Peripherals 780 may include any type of computer support device to add additional functionality to the computer system. Peripheral device(s) 780 may include a modem or a router.

The components contained in the computer system 700 of FIG. 7 are those typically found in computer systems that may be suitable for use with embodiments of the present invention and are intended to represent a broad category of such computer components that are well known in the art. Thus, the computer system 700 of FIG. 7 can be a personal computer, hand held computing device, telephone, mobile computing device, workstation, server, minicomputer, mainframe computer, or any other computing device. The computer can also include different bus configurations, networked platforms, multi-processor platforms, etc. Various operating systems can be used including UNIX, Linux, Windows, Macintosh OS, Palm OS, and other suitable operating systems.

Some of the above-described functions may be composed of instructions that are stored on storage media (e.g., computer-readable medium). The instructions may be retrieved and executed by the processor. Some examples of storage media are memory devices, tapes, disks, and the like. The instructions are operational when executed by the processor to direct the processor to operate in accord with the invention. Those skilled in the art are familiar with instructions, processor(s), and storage media.

It is noteworthy that any hardware platform suitable for performing the processing described herein is suitable for use with the invention. The terms “computer-readable storage medium” and “computer-readable storage media” as used herein refer to any medium or media that participate in providing instructions to a CPU for execution. Such media can take many forms, including, but not limited to, non-volatile media, volatile media and transmission media. Non-volatile media include, for example, optical or magnetic disks, such as a fixed disk. Volatile media include dynamic memory, such as system RAM. Transmission media include coaxial cables, copper wire and fiber optics, among others, including the wires that comprise one embodiment of a bus. Transmission media can also take the form of acoustic or light waves, such as those generated during radio frequency (RF) and infrared (IR) data communications. Common forms of computer-readable media include, for example, a floppy disk, a flexible disk, a hard disk, magnetic tape, any other magnetic medium, a CD-ROM disk, digital video disk (DVD), any other optical medium, any other physical medium with patterns of marks or holes, a RAM, a PROM, an EPROM, an EEPROM, a FLASHEPROM, any other memory chip or cartridge, a carrier wave, or any other medium from which a computer can read.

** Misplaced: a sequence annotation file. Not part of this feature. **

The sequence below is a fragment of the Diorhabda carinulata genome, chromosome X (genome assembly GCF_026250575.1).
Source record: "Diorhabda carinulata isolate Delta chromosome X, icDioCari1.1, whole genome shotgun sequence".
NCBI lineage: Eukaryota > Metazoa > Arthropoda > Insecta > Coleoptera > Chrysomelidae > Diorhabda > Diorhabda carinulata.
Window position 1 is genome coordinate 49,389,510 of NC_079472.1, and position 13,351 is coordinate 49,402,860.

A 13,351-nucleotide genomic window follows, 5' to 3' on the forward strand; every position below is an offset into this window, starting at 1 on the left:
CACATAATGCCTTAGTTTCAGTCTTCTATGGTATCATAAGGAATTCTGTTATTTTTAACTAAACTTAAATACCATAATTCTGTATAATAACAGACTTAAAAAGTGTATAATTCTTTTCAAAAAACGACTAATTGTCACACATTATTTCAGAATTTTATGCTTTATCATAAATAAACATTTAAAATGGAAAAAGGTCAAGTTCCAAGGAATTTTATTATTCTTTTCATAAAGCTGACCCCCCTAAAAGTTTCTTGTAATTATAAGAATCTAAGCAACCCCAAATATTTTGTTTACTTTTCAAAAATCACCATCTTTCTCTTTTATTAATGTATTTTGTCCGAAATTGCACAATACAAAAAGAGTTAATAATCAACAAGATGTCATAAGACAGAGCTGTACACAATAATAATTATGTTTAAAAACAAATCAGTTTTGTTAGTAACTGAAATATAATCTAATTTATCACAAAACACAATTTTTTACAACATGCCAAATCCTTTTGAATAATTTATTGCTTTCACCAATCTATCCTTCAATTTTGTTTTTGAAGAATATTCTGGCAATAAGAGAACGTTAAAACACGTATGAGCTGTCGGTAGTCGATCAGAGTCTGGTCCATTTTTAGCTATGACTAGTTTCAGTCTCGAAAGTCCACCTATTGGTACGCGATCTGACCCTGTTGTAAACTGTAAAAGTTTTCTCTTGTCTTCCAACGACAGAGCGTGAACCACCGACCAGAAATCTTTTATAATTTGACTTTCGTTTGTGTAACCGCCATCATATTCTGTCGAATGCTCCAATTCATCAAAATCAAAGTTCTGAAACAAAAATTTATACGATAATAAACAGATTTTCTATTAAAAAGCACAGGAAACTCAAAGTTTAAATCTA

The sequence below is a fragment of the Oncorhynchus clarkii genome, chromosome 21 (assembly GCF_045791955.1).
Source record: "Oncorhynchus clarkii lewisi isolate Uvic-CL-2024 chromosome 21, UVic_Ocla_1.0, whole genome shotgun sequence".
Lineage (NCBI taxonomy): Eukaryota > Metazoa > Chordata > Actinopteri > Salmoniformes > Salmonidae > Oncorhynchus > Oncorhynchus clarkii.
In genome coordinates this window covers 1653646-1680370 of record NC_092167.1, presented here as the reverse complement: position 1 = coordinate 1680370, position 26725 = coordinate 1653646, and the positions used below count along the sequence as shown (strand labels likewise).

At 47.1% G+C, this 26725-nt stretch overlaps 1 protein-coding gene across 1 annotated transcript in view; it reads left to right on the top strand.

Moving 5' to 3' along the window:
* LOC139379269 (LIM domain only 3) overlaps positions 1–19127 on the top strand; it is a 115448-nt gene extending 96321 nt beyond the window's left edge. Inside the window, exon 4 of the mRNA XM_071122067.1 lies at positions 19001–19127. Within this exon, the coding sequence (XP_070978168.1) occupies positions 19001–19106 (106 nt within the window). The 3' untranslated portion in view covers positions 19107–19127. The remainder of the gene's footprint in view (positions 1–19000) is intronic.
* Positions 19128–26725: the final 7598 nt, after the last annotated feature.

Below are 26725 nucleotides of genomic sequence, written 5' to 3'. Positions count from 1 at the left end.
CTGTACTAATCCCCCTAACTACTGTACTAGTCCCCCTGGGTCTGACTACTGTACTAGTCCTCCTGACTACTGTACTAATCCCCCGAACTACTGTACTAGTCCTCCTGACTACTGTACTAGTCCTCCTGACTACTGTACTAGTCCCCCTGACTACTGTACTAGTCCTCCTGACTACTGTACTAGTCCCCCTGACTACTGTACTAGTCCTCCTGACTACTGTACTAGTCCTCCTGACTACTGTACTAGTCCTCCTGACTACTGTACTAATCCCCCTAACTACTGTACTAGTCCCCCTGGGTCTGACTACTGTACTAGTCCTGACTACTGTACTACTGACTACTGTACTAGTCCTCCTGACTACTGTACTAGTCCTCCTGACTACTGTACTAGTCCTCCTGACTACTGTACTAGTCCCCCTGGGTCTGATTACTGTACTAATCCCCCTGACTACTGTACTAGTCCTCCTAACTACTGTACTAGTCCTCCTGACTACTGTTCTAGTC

Various forms of computer-readable media may be involved in carrying one or more sequences of one or more instructions to a CPU for execution. A bus carries the data to system RAM, from which a CPU retrieves and executes the instructions. The instructions received by system RAM can optionally be stored on a fixed disk either before or after execution by a CPU.

The above description is illustrative and not restrictive. Many variations of the invention will become apparent to those of skill in the art upon review of this disclosure. The scope of the invention should, therefore, be determined not with reference to the above description, but instead should be determined with reference to the appended claims along with their full scope of equivalents. While the present invention has been described in connection with a series of embodiments, these descriptions are not intended to limit the scope of the invention to the particular forms set forth herein. It will be further understood that the methods of the invention are not necessarily limited to the discrete steps or the order of the steps described. To the contrary, the present descriptions are intended to cover such alternatives, modifications, and equivalents as may be included within the spirit and scope of the invention as defined by the appended claims and otherwise appreciated by one of ordinary skill in the art.